I started this website in 2011. I’ve been running Facebook ads to promote this business since then. The changes I’ve seen…
Remember Power Editor? Only the advanced advertisers — and those who wanted to be advanced — used it. Everyone else used the “Self-Serve Ad Tool.” Power Editor had all of the test features before they were mainstream. It was the only way to run ads to mobile devices. And it was buggy and confusing and drove us crazy.
Remember when custom audiences became a thing? The first custom audience was for your email list. Just a single column of email addresses. We were so excited to be able to target our current customers.
Remember Partner Categories? Facebook partnered with data mining companies Acxiom, Epsilon, and Datalogix so that we could target people based on buying histories and lifestyles. You could target people who owned a certain car, bought a specific brand of shoe, or were in the market for a home.
Remember FBX? This was first version of website remarketing and you had to go through third-party vendors (PerfectAudience and AdRoll) to do it. And it was glorious.
Remember the Conversion Pixel? Yeah, not like we have now. It was also called the Offsite Pixel, and it was only used for reporting. You had to manually place that pixel on the individual pages where conversions happened. No third-party integration.
Remember Domain Sponsored Stories? These were specific kinds of ads that allowed you to target people who had engaged with your domain. It was a very early example of remarketing.
Remember when Lookalike Audiences were announced? We could target people SIMILAR to our actual customers! It was mind-blowing.
Remember Conversion Specs? I gotta be honest… I barely do, too. But we could “overwrite” Facebook’s default optimization in favor of a like… or something. It was wild.
Advertising was so primitive and basic. We made it more complicated, and now it’s becoming basic again.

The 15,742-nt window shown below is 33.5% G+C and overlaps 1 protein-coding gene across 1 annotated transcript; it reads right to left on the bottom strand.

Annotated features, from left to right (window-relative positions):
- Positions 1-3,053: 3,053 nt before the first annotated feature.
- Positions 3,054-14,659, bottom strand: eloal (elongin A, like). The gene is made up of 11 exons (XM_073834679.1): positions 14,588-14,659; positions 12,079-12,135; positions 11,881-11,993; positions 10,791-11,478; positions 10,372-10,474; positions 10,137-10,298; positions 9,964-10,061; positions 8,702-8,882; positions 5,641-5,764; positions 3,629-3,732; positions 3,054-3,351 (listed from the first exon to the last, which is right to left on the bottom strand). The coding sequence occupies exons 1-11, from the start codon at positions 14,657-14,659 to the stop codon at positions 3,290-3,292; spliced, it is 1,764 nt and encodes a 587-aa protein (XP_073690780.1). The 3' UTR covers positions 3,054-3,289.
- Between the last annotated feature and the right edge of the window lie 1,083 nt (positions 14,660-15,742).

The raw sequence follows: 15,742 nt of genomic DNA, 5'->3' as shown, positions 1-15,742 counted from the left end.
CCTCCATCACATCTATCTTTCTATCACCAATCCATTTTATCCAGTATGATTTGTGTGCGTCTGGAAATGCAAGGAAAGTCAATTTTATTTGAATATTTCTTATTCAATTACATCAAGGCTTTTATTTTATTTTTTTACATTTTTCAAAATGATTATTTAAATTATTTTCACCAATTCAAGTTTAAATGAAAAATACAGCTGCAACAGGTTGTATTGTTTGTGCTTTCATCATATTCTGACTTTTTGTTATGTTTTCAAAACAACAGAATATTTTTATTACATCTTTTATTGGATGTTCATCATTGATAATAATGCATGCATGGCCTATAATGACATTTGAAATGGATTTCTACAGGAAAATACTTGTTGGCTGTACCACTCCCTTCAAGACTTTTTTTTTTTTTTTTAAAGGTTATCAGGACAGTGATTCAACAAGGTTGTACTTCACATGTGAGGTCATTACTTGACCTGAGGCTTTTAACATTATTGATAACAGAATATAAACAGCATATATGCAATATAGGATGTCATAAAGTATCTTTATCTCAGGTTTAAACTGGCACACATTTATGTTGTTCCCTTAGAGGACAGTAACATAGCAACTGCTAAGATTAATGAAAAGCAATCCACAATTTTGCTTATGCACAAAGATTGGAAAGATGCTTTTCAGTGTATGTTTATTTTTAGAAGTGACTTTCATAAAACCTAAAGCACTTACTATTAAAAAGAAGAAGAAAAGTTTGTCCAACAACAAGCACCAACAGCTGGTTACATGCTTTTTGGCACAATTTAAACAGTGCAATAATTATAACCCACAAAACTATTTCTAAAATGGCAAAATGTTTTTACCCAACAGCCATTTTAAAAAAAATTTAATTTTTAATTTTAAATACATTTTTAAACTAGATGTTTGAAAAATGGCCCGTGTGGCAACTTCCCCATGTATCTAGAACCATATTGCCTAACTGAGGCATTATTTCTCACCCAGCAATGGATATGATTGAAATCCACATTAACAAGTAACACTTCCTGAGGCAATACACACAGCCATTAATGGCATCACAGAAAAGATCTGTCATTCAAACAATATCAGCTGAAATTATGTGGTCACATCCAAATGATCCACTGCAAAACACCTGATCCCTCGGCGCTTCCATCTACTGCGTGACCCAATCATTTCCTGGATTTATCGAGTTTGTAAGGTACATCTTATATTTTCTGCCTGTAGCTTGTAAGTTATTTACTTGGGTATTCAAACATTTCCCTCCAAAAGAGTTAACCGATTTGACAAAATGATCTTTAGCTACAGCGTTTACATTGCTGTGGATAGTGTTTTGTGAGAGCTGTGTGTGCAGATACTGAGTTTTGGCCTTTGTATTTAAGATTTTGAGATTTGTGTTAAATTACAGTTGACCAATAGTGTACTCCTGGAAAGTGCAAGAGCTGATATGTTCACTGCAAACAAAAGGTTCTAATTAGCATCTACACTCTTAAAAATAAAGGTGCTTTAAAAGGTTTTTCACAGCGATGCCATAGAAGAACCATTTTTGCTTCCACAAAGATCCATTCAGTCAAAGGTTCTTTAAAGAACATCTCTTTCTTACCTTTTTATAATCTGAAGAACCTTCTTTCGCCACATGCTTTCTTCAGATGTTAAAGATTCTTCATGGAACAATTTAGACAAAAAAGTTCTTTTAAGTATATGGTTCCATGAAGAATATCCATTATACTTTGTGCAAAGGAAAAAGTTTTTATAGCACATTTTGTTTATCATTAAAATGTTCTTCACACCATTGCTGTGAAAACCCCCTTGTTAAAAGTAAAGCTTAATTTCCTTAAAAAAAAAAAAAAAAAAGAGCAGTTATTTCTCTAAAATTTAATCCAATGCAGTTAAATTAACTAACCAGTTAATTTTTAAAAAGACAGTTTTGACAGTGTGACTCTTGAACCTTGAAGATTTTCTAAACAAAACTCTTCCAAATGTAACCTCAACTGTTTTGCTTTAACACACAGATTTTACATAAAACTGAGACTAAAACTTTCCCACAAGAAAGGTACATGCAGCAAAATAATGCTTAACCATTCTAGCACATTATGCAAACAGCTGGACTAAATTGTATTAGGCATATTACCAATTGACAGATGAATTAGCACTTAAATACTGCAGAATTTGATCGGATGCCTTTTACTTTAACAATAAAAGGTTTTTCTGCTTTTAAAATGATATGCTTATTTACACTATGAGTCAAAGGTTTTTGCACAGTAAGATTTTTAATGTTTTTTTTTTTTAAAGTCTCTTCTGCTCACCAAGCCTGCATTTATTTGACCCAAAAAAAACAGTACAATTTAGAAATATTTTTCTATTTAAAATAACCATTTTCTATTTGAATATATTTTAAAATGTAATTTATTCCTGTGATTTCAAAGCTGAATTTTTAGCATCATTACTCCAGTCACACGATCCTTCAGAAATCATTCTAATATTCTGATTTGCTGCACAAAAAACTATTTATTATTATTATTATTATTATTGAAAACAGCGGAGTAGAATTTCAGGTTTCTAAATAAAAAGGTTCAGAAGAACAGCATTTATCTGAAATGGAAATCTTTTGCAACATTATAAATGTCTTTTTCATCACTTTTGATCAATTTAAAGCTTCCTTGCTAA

Just think about all of the changes during the past few years, beginning with iOS 14. Aggregated Event Measurement, attribution settings, special ad categories, removal of interests, audience expansion, Advantage+ Creative, Advantage+ Shopping, Advantage+ Audience, and the 30 other “Advantage” and “Advantage+” features.
My point, after all of these memories, is this…
Stop trying to keep things the way that they were. Things are changing. Either embrace the changes or get left behind.
That doesn’t mean that you need to abandon every strategy you ever used five years ago. But, you should absolutely scrutinize it and test it ruthlessly against modern options.
That doesn’t mean that you should trust every Meta advancement in AI, machine learning, and optimization. But you should continuously test them. You should understand how they work and their potential benefits. These features are the future of advertising.
You may still get decent results while “kicking it old school” with your ad strategies. I fully admit that there’s one I just can’t abandon. But don’t pat yourself on the back so loudly that you ignore the opportunities that are right in front of you.
Be open to doing things differently. Accept that making fundamental and structural changes is almost always painful.
It’s quite likely that the future of advertising is going to make several more painful evolutions during the next year or two. Expect your targeting options to continue to diminish, if not disappear entirely. But also expect enormous advancements in optimization and ad creative driven by AI.
Enter this next phase with a curious and skeptical mind. Test, experiment, and question what you’re doing and why. And know that one day, you can look back and reminisce about all of the ridiculous “Advantage” features we had, back when advertising was primitive.
What are your favorite old school advertising memories?
Let me know in the comments below!